Honda Research Institute USA is developing a road condition monitoring system that uses vehicle technology to evaluate road conditions in an effort to detect possible hazards.
With this vehicle-generated road condition reporting system, Honda hopes to help road operators monitor lane marking conditions in a more frequent, efficient and cost-effective way that helps fulfill the automaker’s concept of “Safety for Everyone.”
The institute is conducting a pilot programme in Ohio to evaluate a system that uses GPS coordinates and sensors such as cameras to collect real time road condition information that can be shared with road operators.
Honda is collaborating with the Ohio Department of Transportation and plans to start providing road condition data in early 2022, from vehicles used as part of the pilot programme, to help enhance the efficiency of the road maintenance operation in Ohio.
The institute also is exploring how connected vehicles can access the anonymised data to adjust Honda and Acura Advanced Driver Assistance Systems (ADAS) perception settings, and if needed, warn drivers if lane markings are faded or are in need of repair.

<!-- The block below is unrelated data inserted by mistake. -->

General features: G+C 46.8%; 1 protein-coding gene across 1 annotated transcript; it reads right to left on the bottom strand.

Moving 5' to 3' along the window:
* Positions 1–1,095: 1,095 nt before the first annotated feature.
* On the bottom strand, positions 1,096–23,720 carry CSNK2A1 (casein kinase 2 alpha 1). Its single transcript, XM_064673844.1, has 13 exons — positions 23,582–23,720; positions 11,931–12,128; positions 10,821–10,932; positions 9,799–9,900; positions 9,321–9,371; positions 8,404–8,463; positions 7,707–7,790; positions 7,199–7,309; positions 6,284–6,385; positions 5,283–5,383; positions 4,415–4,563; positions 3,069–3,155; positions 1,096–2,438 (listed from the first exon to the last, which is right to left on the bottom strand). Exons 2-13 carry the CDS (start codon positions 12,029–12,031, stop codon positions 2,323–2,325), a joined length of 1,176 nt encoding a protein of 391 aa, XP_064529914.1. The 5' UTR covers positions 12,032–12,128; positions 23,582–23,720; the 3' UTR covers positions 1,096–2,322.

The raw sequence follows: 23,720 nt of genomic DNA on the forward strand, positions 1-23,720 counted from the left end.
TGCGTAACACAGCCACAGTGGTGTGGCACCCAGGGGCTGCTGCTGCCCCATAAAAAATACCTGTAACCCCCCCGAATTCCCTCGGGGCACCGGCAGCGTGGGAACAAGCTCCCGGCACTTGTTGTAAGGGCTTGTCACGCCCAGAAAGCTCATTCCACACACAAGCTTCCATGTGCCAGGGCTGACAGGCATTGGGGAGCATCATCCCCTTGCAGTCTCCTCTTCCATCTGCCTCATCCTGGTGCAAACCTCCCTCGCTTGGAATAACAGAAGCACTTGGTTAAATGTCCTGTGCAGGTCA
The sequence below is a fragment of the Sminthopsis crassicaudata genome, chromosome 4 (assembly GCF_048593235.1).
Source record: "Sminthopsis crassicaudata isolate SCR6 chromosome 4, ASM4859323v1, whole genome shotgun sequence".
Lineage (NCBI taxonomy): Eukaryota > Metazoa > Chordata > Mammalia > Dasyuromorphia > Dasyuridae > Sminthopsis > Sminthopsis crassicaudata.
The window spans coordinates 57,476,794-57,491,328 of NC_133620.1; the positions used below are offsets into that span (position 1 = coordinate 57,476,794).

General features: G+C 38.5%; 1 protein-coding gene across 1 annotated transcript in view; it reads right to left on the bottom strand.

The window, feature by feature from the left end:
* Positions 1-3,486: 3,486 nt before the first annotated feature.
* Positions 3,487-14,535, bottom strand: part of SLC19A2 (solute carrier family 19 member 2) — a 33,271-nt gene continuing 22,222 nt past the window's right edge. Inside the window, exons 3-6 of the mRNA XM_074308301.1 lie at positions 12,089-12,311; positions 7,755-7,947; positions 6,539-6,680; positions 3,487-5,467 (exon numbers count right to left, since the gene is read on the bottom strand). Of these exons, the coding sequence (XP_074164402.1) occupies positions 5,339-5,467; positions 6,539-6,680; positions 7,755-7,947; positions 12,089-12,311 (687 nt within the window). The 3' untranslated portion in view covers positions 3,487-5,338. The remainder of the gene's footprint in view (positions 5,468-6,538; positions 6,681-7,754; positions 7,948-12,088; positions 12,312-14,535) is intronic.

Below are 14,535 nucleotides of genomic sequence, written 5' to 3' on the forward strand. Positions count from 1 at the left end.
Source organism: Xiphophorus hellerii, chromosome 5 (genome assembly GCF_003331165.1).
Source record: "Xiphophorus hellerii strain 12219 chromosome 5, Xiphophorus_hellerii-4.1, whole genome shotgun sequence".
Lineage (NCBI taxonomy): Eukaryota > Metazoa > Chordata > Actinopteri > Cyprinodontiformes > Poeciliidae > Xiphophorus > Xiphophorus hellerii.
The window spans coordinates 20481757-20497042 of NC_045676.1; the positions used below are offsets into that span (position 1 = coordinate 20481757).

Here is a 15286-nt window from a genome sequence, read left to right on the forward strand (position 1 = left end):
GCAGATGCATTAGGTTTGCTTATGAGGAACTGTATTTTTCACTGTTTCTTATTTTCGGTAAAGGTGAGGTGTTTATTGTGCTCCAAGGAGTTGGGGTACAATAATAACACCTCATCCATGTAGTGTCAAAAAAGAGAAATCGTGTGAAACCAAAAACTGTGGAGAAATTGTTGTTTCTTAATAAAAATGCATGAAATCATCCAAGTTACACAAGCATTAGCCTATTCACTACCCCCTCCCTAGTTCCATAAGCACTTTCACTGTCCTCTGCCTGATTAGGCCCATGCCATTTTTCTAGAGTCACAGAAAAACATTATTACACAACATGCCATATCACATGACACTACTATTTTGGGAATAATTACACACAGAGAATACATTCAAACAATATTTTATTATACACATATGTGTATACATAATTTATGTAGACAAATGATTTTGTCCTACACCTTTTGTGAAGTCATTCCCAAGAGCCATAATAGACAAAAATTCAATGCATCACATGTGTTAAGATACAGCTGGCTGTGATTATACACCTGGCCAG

“Maintaining good road conditions helps keep everyone sharing the road safe,” said Paritosh Kelkar, scientist at Honda Research Institute USA and project leader of the road condition monitoring system. “Real time, high accuracy roadway data captured from connected vehicles has the potential to improve the process of identifying, reporting, and more quickly repairing hazardous road conditions.”
Lane marking classification
When monitoring lane marking conditions, the system visually classifies lane lines to the left and right of the vehicle using four color codes: green, yellow, grey and red. Green and yellow classifications respectively indicate ideal to good lane marking conditions. The system displays grey classifications when there are no lane lines and red if the lane markings need repair.
That road condition information, including longitude and latitude coordinates along with relevant images and video clips, is captured by the vehicle, anonymised, and then streamed to a secure platform for analysis. Road operators can access this platform to identify the location, type and severity of the road condition and hazard information, and obtain a still image and video.
“We regularly inspect our roadways throughout Ohio and act quickly to address any issues, like faded or damaged pavement markings, that are identified. It’s a labour intensive process. Good pavement markings are important to the drivers of today and the vehicles of tomorrow,” said Ohio Department of Transportation director Jack Marchbanks. “We’re excited to work with Honda to improve the process.”
In addition to lane markings, the institute plans to expand the system’s application to monitor other types of road conditions.